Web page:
Scholarship on the scriptoria of Christ Church and St. Augustine's in Canterbury, Rochester and Worcester is extensive and has documented book production in these scriptoria both in the pre- and post-Conquest period, but there is a predominantly post-Conquest activity at Bury St Edmunds and Salisbury. There is sporadic evidence (in a temporal sense) of what Thomson defines as 'scriptorial activity' in Gloucester and St Albans, but little supporting evidence at Hereford. Mynors, Thomson and Gullick explain: 'The palaeographical connections between some of ... [the] twelfth-century books raises the question of whether the Cathedral had in any sense a "scriptorium" at that time'. 'On the other hand', they observe, 'there are a number of records of professional scribes, painters ... and parchmenters working in Hereford during the twelfth and thirteenth centuries'. This may suggest that the Cathedral could hire local expertise to fulfil its demands of writing documents if not to copy books. Books in Lincoln were also possibly made locally. Even though it is known that manuscripts were written there, as Thomson noted, 'To what extent one can speak of a "scriptorium" operating continuously over a period of time is not easy to say'. Nevertheless, there is evidence of a group of books during the Bishoprics of Alexander and Robert de Chesney, which displays uniformity and high quality production. This raises the question of whether the bishops, and Robert in particular, were, in Thomson's words, 'dependent upon a single scriptorium or atelier'. A similar debate is on-going regarding Exeter cathedral library, and we should also add to this list the studies published on the books produced in Buildwas, Durham, Glastonbury, Malmesbury, Nunnaminster, Reading, Rievaulx and Waverly. Records of explicit, if not always generous, revenue to produce, repair and correct books are available from Worcester and Winchester, for instance, and there are similar records at Abingdon, Chicester, Cirencester, Ely, Elstow, Evesham, Ramsey, Sempringham, Whitby and other places already mentioned. Furthermore, manuscripts are also copied at Barking, Bath, Bedwyn, Bodmin, Chester-le-Street, 'Harewood', Hereford, Lichfield, St Paul's London, Peterborough, Sherborne, Thorney, Winchcombe, Winchester, Woodyates: Dorset and York.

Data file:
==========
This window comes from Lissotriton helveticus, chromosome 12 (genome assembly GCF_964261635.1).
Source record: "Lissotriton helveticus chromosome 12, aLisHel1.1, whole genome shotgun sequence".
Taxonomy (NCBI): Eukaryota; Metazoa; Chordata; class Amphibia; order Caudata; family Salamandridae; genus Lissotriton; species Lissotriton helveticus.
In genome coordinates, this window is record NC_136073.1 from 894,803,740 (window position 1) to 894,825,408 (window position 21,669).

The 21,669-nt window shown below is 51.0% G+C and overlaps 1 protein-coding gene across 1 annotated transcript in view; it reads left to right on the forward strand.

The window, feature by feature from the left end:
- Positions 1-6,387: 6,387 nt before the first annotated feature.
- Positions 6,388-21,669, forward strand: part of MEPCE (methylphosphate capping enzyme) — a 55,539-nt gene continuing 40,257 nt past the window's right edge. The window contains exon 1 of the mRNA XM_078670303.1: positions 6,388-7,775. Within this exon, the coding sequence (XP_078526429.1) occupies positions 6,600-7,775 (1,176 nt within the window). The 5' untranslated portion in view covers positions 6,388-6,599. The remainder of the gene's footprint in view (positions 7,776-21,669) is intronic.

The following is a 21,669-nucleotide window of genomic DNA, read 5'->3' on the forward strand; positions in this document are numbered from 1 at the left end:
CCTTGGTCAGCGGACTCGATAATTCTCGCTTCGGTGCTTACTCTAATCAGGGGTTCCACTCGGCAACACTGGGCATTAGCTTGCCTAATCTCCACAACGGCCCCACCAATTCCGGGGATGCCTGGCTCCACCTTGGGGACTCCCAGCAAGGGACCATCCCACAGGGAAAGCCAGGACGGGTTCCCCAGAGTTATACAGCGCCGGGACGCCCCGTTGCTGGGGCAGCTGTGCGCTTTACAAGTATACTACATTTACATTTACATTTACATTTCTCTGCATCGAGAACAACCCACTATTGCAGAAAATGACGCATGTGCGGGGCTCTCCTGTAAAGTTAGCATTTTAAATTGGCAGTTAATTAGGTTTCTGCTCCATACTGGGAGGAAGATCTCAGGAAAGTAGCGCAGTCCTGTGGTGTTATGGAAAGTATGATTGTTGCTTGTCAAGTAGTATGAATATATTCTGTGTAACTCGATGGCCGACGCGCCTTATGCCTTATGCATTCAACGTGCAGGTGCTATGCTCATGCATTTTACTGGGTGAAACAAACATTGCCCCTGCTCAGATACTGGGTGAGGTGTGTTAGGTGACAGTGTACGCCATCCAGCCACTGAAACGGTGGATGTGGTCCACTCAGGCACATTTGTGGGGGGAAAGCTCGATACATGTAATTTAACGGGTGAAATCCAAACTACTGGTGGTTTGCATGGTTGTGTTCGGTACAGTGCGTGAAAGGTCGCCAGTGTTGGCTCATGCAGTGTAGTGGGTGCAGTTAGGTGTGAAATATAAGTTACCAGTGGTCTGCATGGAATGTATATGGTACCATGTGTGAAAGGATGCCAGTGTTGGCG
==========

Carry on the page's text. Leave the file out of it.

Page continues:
If we were to map all these places of production and the religious institutions to which they belong we would realise that most of the English counties are represented, and that there was keen interest in book production across regular and secular houses and orders, serving both male and female communities. This picture can only but be representative of evidence to hand and can naturally change and fluctuate with the advancement of research and the taking of a single snapshot within a given period of time. Thus, the project will interpret this picture, bringing new evidence about manuscripts containing English to bear. A systematic investigation of the production and use of this type of manuscripts in this period may, in fact, change our way of talking about books from 1060 to 1220.